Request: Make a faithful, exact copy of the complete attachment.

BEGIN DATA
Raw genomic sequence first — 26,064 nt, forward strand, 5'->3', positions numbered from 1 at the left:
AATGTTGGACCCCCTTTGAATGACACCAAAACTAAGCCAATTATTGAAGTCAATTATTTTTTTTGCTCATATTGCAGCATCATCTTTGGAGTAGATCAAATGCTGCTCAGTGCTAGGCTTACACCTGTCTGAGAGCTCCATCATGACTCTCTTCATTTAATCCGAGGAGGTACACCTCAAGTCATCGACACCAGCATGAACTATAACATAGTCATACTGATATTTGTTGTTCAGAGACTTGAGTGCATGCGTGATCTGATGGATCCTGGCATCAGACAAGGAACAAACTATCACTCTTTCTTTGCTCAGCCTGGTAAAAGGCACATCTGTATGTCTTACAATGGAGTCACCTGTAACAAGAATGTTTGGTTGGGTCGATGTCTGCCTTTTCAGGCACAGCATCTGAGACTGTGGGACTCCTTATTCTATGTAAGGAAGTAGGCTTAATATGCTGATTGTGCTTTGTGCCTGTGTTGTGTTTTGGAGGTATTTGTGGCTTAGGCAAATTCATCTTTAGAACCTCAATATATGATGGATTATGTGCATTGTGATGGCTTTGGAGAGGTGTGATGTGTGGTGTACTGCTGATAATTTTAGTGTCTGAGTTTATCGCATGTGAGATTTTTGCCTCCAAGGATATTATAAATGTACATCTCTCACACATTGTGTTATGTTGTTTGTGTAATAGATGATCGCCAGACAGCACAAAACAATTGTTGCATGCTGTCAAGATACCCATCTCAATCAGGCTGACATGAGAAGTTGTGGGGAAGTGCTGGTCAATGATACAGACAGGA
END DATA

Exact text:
Raw genomic sequence first — 26,064 nt, forward strand, 5'->3', positions numbered from 1 at the left:
AATGTTGGACCCCCTTTGAATGACACCAAAACTAAGCCAATTATTGAAGTCAATTATTTTTTTTGCTCATATTGCAGCATCATCTTTGGAGTAGATCAAATGCTGCTCAGTGCTAGGCTTACACCTGTCTGAGAGCTCCATCATGACTCTCTTCATTTAATCCGAGGAGGTACACCTCAAGTCATCGACACCAGCATGAACTATAACATAGTCATACTGATATTTGTTGTTCAGAGACTTGAGTGCATGCGTGATCTGATGGATCCTGGCATCAGACAAGGAACAAACTATCACTCTTTCTTTGCTCAGCCTGGTAAAAGGCACATCTGTATGTCTTACAATGGAGTCACCTGTAACAAGAATGTTTGGTTGGGTCGATGTCTGCCTTTTCAGGCACAGCATCTGAGACTGTGGGACTCCTTATTCTATGTAAGGAAGTAGGCTTAATATGCTGATTGTGCTTTGTGCCTGTGTTGTGTTTTGGAGGTATTTGTGGCTTAGGCAAATTCATCTTTAGAACCTCAATATATGATGGATTATGTGCATTGTGATGGCTTTGGAGAGGTGTGATGTGTGGTGTACTGCTGATAATTTTAGTGTCTGAGTTTATCGCATGTGAGATTTTTGCCTCCAAGGATATTATAAATGTACATCTCTCACACATTGTGTTATGTTGTTTGTGTAATAGATGATCGCCAGACAGCACAAAACAATTGTTGCATGCTGTCAAGATACCCATCTCAATCAGGCTGACATGAGAAGTTGTGGGGAAGTGCTGGTCAATGATACAGACAGGA